Circuit

The check is no longer in the mail

Hey, what's the price of convenience? Perhaps it's a dollar, which is what the U.S. Postal Service charges citizens for using the agency's online change-of-address notification service.

There is no fee if you go to your local post office and fill out the necessary form. The online fee is the price for security, Postal Service officials said. It also lets agency officials recover Visa or MasterCard charges that all vendors incur for requiring a credit card. USPS spokeswoman Monica Hand explained that the credit card "lets USPS know you are who you say you are."

Apparently, the dollar fee is not stopping anyone from going online. According to Hand, since the beginning of the year, 1.3 million people have used USPS' online MoversGuide to change their postal mailing address.

"The dollar fee may surprise people," she said, "but it's not a deterrent."

We're not sure we buy that, frankly, because it deterred us. Instead of paying the fee, we went down to the post office and filled out the form free of charge.

Security is fashionable

In 35 states, trucking associations are joining a program created by the Transportation Security Administration to train truck drivers nationwide to spot suspicious activity and report it. American Trucking Association officials are negotiating a $19.2 million contract with TSA to train more truck drivers in the art of trucking espionage. The truckers get alerts transmitted to them and receive word when the Homeland Security Department raises the alert signal from yellow to orange.

New York officials recently trained doormen to spot suspicious packages and other deliveries.

We don't know who government officials will enlist next to secure the homeland, but it won't be the postal workers. Shortly after the Sept. 11, 2001, terrorist attacks, USPS authorities declined to be part of a network to feed information to authorities if they saw anything remiss. They are prevented from participation by a variety of work rules.

No Y2K redux

John Koskinen, the man who helped quash the Year 2000 computer bug for the U.S. government, is taking on a new challenge. He is executive director of the U.S. Soccer Foundation.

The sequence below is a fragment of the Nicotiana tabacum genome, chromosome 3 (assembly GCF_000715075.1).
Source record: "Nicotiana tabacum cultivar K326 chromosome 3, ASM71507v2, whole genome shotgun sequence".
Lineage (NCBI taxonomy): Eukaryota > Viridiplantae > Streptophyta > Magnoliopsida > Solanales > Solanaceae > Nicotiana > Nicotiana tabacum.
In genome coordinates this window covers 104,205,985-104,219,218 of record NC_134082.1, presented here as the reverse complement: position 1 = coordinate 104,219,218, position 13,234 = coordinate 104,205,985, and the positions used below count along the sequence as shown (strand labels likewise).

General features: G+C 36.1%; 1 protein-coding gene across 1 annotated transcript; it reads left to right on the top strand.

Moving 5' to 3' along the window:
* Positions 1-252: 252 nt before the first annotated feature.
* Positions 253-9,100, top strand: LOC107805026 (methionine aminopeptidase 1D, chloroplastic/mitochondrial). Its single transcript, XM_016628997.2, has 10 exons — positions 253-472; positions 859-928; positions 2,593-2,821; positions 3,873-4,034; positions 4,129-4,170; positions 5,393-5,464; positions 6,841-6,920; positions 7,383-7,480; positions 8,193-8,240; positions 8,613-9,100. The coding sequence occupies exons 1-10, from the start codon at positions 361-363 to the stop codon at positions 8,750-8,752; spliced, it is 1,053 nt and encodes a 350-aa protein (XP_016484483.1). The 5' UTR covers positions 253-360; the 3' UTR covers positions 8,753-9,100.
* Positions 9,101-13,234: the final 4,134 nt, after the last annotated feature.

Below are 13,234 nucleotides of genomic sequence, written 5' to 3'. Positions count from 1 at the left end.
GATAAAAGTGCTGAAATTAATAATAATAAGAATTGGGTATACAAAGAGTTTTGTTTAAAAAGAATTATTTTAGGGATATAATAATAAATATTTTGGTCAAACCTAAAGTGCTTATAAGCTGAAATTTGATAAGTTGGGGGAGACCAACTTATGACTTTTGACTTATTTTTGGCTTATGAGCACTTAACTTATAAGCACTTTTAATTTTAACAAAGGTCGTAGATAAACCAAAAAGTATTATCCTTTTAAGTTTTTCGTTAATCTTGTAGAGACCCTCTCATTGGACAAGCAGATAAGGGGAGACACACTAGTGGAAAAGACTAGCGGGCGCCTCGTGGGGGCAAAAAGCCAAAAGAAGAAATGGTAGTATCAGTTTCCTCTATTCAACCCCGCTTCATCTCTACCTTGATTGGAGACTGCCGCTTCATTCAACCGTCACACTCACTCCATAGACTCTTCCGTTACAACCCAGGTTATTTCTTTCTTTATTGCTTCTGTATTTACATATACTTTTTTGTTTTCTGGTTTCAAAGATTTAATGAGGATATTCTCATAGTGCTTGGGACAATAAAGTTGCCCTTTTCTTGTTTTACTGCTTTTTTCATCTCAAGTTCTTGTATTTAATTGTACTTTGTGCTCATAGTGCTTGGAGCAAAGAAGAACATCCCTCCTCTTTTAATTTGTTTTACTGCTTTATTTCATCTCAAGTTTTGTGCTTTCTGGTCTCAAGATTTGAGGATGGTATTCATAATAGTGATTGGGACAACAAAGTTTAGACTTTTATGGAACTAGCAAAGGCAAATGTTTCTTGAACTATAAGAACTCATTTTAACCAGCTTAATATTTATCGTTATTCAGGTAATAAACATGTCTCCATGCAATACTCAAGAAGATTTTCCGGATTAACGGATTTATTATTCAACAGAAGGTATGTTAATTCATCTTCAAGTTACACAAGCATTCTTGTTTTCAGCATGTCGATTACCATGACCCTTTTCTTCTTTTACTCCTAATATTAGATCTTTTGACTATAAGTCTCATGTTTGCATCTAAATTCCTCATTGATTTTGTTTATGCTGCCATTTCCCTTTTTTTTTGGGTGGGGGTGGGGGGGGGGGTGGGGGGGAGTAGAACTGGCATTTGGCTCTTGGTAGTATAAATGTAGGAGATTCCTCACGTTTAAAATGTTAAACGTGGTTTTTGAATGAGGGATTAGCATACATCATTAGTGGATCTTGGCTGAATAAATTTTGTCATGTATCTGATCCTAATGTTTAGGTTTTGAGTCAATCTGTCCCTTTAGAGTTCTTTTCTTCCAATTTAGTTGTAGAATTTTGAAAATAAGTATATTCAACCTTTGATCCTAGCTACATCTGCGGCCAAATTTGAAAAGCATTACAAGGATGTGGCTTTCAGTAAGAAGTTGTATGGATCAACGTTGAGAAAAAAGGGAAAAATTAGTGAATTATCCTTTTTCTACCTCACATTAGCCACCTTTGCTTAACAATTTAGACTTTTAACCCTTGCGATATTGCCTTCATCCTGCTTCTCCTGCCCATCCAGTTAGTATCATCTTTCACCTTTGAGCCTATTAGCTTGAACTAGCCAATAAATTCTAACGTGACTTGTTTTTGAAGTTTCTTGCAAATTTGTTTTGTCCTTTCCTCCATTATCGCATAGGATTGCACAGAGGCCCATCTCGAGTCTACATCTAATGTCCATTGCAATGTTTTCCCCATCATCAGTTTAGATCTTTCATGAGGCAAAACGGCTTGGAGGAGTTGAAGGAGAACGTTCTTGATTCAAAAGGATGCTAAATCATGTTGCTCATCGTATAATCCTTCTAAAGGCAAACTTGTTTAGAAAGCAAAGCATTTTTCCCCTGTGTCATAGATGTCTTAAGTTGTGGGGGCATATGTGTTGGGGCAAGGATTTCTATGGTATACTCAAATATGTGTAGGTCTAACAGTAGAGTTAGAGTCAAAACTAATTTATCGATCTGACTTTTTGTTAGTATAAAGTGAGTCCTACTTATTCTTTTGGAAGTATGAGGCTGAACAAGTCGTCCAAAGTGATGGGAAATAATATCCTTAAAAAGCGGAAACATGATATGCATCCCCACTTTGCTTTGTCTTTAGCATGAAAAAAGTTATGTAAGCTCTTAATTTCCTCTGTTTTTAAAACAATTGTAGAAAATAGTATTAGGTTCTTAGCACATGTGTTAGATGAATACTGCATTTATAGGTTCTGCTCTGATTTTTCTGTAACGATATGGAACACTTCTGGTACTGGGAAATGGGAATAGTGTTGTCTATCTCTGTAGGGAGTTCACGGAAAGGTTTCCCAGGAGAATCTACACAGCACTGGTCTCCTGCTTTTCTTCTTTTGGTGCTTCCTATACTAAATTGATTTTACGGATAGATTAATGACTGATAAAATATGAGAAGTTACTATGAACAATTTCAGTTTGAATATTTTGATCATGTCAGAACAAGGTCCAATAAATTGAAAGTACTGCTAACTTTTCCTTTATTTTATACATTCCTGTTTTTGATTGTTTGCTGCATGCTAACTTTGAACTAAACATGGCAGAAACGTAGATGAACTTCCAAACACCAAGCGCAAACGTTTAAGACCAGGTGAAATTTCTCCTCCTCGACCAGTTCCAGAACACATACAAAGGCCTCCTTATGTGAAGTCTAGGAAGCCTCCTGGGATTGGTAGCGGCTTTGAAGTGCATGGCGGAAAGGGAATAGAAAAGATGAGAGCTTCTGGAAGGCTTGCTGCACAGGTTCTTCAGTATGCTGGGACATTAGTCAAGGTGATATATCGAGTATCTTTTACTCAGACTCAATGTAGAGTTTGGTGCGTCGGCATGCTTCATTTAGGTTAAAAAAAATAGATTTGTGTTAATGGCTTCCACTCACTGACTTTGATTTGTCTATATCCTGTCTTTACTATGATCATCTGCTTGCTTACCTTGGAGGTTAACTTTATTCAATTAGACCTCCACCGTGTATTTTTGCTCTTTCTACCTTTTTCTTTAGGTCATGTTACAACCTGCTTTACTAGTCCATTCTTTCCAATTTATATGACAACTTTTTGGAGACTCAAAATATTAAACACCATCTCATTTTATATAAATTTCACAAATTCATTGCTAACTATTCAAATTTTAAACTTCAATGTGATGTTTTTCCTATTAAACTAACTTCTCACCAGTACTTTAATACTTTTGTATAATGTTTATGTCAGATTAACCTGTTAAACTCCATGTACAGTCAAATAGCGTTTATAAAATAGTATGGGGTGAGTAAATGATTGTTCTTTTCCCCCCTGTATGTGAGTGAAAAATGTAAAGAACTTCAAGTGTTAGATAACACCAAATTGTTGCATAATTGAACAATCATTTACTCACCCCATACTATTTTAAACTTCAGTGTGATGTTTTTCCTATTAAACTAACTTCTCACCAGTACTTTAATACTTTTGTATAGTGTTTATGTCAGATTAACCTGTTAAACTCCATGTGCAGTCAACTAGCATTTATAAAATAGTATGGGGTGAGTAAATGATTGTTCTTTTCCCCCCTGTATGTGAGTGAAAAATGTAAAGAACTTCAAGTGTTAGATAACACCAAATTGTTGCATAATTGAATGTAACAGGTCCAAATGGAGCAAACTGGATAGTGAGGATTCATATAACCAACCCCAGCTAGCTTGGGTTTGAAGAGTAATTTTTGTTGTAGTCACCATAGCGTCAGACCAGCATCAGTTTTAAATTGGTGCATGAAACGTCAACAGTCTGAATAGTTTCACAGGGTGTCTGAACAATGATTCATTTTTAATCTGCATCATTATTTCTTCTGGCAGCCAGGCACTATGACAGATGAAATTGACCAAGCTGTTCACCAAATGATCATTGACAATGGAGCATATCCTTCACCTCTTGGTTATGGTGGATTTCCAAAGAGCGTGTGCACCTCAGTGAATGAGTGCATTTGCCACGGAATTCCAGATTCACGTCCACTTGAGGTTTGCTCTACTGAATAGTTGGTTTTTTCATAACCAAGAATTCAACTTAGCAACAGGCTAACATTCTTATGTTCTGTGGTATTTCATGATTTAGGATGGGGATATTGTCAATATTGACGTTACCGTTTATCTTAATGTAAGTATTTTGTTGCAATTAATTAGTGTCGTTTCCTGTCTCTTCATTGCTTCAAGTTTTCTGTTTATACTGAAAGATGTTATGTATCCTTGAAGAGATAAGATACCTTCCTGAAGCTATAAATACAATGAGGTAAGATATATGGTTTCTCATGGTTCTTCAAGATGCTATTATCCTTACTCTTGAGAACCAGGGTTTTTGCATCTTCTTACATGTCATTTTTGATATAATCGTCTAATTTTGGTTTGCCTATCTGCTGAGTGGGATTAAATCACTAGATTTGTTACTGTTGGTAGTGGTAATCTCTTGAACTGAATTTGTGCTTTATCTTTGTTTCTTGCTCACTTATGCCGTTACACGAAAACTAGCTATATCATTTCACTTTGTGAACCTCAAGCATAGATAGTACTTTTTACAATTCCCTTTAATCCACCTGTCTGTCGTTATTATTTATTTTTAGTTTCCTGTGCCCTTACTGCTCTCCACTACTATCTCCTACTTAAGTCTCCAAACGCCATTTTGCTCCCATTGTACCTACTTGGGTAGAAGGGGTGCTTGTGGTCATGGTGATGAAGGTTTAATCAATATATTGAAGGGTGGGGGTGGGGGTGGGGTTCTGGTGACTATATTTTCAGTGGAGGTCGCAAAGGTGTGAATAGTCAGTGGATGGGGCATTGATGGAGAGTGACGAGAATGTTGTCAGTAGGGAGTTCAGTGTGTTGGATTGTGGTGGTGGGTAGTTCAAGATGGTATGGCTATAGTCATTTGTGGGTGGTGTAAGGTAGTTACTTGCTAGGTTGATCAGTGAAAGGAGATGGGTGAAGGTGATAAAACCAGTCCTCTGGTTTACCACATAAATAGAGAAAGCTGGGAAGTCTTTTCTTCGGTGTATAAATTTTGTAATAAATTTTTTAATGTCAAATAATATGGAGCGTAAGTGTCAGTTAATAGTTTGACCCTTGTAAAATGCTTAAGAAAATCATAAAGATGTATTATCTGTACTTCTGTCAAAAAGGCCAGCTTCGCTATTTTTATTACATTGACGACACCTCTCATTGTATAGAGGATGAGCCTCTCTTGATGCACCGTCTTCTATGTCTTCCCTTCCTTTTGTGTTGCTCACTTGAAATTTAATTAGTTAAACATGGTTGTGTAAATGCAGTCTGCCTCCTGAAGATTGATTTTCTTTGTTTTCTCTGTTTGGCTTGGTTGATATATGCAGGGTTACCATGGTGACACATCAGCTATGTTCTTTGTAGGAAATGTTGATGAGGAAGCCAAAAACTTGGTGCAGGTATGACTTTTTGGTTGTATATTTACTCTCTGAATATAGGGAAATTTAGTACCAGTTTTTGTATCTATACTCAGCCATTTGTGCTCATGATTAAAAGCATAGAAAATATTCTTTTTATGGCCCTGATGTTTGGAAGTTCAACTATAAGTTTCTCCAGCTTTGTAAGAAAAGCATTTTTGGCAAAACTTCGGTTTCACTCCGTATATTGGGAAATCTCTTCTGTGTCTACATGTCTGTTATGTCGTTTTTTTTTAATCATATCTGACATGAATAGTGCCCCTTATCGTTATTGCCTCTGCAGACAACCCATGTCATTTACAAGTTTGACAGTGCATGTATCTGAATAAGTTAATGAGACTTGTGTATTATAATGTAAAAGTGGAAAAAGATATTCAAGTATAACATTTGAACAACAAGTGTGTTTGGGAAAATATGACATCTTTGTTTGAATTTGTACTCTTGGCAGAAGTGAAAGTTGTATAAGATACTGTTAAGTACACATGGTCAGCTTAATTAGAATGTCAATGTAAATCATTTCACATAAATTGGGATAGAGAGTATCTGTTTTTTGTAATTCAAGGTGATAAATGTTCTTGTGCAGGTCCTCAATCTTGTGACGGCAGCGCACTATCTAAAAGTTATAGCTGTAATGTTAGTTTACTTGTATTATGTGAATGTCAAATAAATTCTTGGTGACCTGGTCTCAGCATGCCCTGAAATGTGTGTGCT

The new post may sound like a stretch for someone who worked with the government for many years. Most recently, he served as deputy mayor and city administrator for the District of Columbia. Previously, he was chairman of the President's Council on Year 2000 Conversion and deputy director for management at the Office of Management and Budget.

But he is a soccer aficionado. His resume includes a lengthy list of achievements in the popular sport. In 1989, he was named Maryland's youth soccer coach of the year. He was vice president of the American Professional Soccer League from 1987 to 1991, chairman of the D.C. Host Committee 1994 World Cup and chairman of Washington, D.C.'s 1996 Olympic Soccer Committee.

Goooooooaaalllll!

Two are better than one

The past year has been eventful for Amit Yoran.

First, DHS officials appointed him to be director of DHS' National Cyber Security Division in September. Now, he is father of twins.

Yoran's wife, Catherine, gave birth to Joshua and Hannah June 29. No word yet on whether Cyber Dad has registered e-mail addresses for the twins. And please no gifts.

Got a tip? Send it to circuit@fcw.com.

Featured

  • Cybersecurity

    DHS floats 'collective defense' model for cybersecurity

    Homeland Security Secretary Kirstjen Nielsen wants her department to have a more direct role in defending the private sector and critical infrastructure entities from cyberthreats.

  • Defense
    Defense Secretary James Mattis testifies at an April 12 hearing of the House Armed Services Committee.

    Mattis: Cloud deal not tailored for Amazon

    On Capitol Hill, Defense Secretary Jim Mattis sought to quell "rumors" that the Pentagon's planned single-award cloud acquisition was designed with Amazon Web Services in mind.

  • Census
    shutterstock image

    2020 Census to include citizenship question

    The Department of Commerce is breaking with recent practice and restoring a question about respondent citizenship last used in 1950, despite being urged not to by former Census directors and outside experts.

Stay Connected

FCW Update

Sign up for our newsletter.

I agree to this site's Privacy Policy.